That last one angered a lot of people, but think about it: AIG was just one company, and similar payments (in differing amounts) are made every day across the country for a total that must reach into the billions of dollars. Yet, $200 million is a good enough example. There are 4,000 $50,000-a-year workers hidden in $200 million in bonuses, 4,000 breadwinners that aren’t working because the bonuses got prioritized. But more to the point, that’s a hefty chunk of assets that aren’t being put back into the operation (whatever the operation) because they’ve been thrown into the pockets of people you’re already paying.

Again, it’s not my intention to litigate this particular issue in the pages of Baseball Prospectus, but to point out that although the McCourts are a particularly inept and grasping version of kleptocratic management in action,  they are in no way unrecognizable. They are a common type who happened to overreach and get caught. They are not too different from those that ran the banks that wound up with all that worthless debt after the subprime mortgage market imploded. They pushed their companies to do things that weren’t sensible because, well, they could, and in the short term it brought them gratifying amounts of money. The long term was less of a concern.  

   

W

L

PCT

POST

1

Yankees

674

460

.594

6

2

Red Sox

654

480

.577

6

3

Angels

647

487

.571

5

4

Phillies

630

504

.556

4

5

Cardinals

629

504

.555

4

6

Twins

619

517

.545

4

7

White Sox

600

535

.529

2

8

Braves

598

536

.527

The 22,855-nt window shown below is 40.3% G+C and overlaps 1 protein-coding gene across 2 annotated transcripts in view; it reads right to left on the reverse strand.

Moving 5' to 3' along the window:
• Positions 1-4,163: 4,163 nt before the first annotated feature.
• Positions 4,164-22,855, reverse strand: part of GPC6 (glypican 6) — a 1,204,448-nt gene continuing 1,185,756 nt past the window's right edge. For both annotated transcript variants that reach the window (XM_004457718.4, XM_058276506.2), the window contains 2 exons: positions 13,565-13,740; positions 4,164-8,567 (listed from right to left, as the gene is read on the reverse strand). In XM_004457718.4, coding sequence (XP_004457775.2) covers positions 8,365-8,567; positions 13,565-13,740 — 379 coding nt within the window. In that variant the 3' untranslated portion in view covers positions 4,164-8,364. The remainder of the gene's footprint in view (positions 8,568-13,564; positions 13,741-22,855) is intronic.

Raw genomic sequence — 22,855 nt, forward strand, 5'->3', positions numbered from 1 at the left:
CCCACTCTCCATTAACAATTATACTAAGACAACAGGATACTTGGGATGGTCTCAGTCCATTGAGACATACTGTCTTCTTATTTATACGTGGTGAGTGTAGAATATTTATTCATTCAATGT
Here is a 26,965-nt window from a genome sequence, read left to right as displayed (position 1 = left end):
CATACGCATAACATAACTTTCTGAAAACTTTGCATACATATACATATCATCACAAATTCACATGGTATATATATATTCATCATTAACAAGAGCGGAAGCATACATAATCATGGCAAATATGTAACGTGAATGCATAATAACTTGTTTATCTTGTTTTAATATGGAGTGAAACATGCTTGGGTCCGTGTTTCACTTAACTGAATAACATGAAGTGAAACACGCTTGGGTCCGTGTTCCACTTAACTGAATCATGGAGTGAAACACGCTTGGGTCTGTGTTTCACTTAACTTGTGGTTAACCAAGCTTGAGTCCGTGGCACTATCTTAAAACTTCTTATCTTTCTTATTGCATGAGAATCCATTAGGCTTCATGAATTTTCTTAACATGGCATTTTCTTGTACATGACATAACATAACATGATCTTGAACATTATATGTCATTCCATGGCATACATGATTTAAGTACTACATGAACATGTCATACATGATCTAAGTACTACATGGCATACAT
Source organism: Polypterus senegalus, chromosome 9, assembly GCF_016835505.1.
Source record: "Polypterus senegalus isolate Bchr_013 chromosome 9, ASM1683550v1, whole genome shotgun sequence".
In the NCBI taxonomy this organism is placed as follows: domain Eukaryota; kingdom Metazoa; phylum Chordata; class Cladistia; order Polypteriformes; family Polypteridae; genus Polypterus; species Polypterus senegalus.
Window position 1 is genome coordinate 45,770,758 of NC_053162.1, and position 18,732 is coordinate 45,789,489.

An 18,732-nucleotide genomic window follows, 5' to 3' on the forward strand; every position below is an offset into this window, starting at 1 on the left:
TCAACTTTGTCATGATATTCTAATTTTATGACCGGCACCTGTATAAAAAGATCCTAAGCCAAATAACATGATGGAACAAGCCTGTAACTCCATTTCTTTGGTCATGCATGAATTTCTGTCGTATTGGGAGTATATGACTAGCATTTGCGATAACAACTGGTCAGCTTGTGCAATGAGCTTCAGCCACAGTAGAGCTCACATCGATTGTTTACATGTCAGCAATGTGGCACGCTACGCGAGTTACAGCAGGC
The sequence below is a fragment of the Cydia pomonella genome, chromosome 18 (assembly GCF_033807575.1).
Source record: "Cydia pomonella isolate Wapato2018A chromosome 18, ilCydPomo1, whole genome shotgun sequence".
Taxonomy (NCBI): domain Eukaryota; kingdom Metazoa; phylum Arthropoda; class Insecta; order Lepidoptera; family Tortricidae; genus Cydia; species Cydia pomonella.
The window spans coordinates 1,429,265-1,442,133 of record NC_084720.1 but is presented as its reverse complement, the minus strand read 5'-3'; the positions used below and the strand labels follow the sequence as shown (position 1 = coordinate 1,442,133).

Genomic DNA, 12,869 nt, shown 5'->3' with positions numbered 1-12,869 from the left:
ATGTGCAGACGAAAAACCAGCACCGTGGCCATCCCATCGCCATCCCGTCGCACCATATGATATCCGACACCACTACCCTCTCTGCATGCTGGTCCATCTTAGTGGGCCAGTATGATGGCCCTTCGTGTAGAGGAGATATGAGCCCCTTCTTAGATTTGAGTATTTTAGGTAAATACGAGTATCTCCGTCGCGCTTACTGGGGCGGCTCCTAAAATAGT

3

9

Dodgers

593

541

.523

4

T10

Rangers

579

555

.511

1

T10

A's

579

554

.511

1

12

Mets

577

557

.509

1

The McCourts got their perks, they got their undeserved, inflated salaries while treating the team as a kind of perpetual-motion piggybank. Yet, not only did the team eventually run out of assets that could be leveraged for ever more dough, it was not particularly successful on the field. Despite the team’s .523 winning percentage (through 2010) and four postseason appearances during the McCourt ownership, the team has had largely mediocre records over the last six years. Joe Torre’s 95-win season of 2009 stands out as a fluke in a sea of 80-something seasons. Actually, let’s go ahead and include it. Even given full credit for the 90-win seasons of 2004 and 2009, the Dodgers’ 2004-2010 winning percentage ranks only ninth  in the majors for that period. Given the resources that the Dodgers should have as a team in one of baseball’s best markets, this has to be ranked as a disappointing performance. The Dodgers should have the same expectations as the Yankees, Red Sox, and Angels, but have repeatedly failed to live up to that standard. Some have argued that the McCourts are not baseballs worst owners because the Dodgers have been better than the Mets. This is damning the McCourts with faint praise (while also serving as a devastating indictment of New York’s National League team).

None of the big bankers has gone to prison for helping to wreck the world economy with their mess of ill-considered loans, and while voices have been raised calling for investigations and indictments, those calling for Frank and Jamie to be tarred, feathered, and ridden out of town on a rail are far louder, and likely more effective as well. Bleed us dry, no problem. Bleed our baseball team, and buddy, you've got a problem.

Ironically, had their transgressions taken place in a real company, the McCourt’s misappropriations and outright grabs from a poorly-run would have received far less attention and protest. The company would have folded, Frank ‘n’ Jamie would have walked away with golden parachutes likely far more extensive than the one they’re squabbling about now. Their real sin wasn’t venality, it was thinking too small and aiming too low. They shouldn’t have bought a baseball team and looted tens of millions of dollars, they should have bought a bank and looted billions.

Steven Goldman is an author of Baseball Prospectus. 
Click here to see Steven's other articles. You can contact Steven by clicking here